When asked what competing states are doing right that Michigan could adopt, Snyder pointed to Michigan's own MEDC model that Indiana is using to greater success than Michigan.

"We lost our way," Snyder said of the MEDC, which he once led. "We had the right model."

Of key concern to Michigan editors and publishers, Snyder said he favors the Freedom of Information Act "because it makes it more challenging for special interests. It is our friend."

Responding to a question about public education, Snyder said, "We put third-grade reading on the dashboard. It is a good measure of preschool. We should have a P-20 rather than a K-12 model."

Snyder was also concerned about Michigan students not completing degrees.

"We have a lot of people entering college but not finishing," he said. "We've got to do something about that."

One student about to graduate college asked the governor what he was going to do to make sure he has a job to go to.

"We want you to stay here (in Michigan)," Snyder said. "I appreciate that. Jobs are job one, and we want to keep young people in the state."

Snyder said it is not about the government providing every job, but about people helping people. He encouraged the editors and publishers to become mentors.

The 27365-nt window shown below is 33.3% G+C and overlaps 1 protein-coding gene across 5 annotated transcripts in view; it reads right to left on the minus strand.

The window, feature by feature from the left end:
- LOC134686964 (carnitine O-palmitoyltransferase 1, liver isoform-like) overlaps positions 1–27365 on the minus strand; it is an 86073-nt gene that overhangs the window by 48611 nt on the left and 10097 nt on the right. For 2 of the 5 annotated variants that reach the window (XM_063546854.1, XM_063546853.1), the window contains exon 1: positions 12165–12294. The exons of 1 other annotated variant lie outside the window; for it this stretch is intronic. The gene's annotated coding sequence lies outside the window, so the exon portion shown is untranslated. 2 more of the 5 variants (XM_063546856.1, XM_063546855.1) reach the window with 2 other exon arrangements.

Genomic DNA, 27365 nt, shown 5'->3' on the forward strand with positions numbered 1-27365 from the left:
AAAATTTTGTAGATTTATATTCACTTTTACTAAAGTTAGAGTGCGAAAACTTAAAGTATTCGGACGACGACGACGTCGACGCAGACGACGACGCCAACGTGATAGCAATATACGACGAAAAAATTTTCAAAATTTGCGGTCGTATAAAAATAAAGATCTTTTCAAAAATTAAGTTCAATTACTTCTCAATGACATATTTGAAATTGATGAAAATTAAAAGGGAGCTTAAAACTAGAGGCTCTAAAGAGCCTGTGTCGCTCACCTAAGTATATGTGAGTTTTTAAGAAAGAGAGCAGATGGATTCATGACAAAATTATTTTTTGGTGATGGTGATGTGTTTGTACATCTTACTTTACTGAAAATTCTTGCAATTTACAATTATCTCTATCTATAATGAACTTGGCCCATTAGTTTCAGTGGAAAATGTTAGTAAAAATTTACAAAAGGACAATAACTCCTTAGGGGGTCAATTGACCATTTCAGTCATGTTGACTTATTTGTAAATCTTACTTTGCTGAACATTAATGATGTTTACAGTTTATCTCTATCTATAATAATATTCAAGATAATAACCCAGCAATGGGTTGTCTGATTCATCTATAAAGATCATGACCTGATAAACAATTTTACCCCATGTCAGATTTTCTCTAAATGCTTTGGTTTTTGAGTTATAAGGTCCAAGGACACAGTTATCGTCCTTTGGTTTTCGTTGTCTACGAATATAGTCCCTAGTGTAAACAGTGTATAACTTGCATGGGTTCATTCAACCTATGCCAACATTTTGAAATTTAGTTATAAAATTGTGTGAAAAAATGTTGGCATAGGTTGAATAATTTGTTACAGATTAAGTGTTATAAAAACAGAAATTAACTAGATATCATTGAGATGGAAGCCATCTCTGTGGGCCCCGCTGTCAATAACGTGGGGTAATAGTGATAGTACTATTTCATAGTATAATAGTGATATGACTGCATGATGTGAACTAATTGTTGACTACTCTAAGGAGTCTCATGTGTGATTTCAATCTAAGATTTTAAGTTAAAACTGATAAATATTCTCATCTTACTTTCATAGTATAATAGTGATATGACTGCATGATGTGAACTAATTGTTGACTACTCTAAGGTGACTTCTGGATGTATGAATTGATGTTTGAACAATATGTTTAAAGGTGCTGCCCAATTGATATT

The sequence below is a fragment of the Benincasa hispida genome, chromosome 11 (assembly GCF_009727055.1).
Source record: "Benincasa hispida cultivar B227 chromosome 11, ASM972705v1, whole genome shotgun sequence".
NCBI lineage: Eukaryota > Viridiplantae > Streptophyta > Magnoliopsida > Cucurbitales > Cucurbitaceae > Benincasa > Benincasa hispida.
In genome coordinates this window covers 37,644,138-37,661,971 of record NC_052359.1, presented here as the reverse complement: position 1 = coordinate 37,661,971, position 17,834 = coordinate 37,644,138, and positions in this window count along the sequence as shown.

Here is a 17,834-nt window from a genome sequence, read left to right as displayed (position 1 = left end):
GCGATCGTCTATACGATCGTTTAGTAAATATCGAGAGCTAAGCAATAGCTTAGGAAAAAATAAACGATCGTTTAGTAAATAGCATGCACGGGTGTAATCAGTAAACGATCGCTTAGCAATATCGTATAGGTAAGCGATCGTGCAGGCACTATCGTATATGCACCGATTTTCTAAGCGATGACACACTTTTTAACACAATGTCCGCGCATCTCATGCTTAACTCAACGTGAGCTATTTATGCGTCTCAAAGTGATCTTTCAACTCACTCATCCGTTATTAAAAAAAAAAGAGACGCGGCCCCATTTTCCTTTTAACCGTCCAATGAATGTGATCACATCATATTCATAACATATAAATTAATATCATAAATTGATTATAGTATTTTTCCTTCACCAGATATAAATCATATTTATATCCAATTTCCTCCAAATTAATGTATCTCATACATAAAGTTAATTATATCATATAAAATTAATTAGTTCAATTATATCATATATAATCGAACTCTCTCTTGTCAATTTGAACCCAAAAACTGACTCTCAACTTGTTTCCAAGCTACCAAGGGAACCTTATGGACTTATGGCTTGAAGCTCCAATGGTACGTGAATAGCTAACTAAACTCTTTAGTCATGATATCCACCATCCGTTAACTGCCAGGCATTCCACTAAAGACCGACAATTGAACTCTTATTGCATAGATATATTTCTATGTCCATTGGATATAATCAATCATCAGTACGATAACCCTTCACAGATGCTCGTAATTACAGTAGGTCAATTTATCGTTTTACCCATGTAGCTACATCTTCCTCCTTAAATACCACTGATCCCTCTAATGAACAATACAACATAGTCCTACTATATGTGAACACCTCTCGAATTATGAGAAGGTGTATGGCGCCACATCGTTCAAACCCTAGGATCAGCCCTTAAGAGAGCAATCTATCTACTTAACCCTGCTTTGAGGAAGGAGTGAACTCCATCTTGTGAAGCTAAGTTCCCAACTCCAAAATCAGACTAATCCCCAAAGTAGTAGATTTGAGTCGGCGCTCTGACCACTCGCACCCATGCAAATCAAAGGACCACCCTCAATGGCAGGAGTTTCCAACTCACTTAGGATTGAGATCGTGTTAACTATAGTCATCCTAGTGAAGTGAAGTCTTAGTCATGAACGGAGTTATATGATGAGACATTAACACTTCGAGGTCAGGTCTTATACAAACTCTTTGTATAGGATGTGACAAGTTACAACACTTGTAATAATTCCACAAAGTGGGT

"When we create a mentor relationship," the governor said, "the likelihood they will stay here goes way up."

On the way down from Lansing, Snyder said, he heard on the radio what his economic plan was, "or rather what people thought it was. It was interesting. I might use a couple of those."

He also railed against tax credits for favored businesses or industries. "Instead of hiding them in the tax code," he said, "have them go before appropriations."

The governor also favors replacing he Michigan Business Tax with a 6 percent net tax. "The MBT is just a dumb tax," Snyder said.

Detroit Legal News President Brad Thompson agreed.

"The day you get rid of the MBT," he told lawmakers, "is the day I start hiring."

Though a Democrat, 1st District State Rep. Tim Bledsoe liked what he heard from Snyder.

"I fully support what he is trying to do," Bledsoe said following Snyder's speech. "He's doing evidence-based decision-making. I like that."

Published: Tue, Feb 1, 2011